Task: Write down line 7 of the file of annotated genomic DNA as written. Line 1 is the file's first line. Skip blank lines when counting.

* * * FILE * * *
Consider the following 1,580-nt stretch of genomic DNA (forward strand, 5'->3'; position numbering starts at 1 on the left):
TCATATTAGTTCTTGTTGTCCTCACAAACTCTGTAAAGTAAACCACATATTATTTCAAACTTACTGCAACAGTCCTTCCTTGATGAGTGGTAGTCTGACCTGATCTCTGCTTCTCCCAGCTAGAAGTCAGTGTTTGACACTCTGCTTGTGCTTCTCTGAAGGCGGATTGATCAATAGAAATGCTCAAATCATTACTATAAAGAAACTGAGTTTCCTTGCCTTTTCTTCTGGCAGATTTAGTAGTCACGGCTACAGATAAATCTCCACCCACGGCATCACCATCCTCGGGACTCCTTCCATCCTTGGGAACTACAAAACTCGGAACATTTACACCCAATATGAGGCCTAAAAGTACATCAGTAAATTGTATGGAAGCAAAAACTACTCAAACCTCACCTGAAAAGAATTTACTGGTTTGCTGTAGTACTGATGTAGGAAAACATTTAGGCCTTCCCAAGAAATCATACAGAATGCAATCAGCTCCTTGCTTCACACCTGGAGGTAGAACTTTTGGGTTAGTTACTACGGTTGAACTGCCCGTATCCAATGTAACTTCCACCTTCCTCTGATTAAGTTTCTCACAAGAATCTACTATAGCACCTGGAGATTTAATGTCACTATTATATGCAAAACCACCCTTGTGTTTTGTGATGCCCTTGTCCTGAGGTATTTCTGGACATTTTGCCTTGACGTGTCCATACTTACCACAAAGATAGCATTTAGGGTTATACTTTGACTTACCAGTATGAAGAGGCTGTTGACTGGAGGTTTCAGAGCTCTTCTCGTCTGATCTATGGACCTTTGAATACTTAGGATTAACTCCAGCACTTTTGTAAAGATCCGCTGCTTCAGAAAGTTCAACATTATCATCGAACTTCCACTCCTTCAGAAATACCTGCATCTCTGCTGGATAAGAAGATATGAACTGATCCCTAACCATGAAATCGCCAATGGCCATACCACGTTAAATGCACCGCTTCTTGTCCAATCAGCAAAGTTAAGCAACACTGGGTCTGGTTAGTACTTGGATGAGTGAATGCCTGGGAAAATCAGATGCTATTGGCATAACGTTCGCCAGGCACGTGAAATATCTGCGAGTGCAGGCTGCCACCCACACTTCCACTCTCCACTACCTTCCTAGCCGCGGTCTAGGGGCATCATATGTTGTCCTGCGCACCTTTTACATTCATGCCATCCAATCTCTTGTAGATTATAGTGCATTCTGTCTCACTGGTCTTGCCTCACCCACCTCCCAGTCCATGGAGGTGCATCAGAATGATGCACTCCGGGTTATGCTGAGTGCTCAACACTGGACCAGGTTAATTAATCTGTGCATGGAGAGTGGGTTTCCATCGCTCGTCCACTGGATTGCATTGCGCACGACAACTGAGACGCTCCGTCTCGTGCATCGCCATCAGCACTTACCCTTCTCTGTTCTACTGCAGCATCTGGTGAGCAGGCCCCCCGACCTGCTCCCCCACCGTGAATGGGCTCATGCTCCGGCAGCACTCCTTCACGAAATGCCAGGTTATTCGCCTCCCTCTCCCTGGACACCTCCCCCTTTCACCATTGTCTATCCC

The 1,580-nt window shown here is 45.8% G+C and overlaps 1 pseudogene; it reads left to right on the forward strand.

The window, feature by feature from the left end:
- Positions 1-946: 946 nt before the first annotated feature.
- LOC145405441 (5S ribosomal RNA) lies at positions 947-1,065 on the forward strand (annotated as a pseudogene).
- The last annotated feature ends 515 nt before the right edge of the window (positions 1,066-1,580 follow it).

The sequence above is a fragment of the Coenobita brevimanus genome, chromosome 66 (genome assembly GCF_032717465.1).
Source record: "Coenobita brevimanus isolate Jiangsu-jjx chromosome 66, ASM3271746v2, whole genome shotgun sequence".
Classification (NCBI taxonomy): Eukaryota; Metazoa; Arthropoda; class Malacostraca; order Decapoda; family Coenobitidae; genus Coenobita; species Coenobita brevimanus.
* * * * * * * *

- The last annotated feature ends 515 nt before the right edge of the window (positions 1,066-1,580 follow it).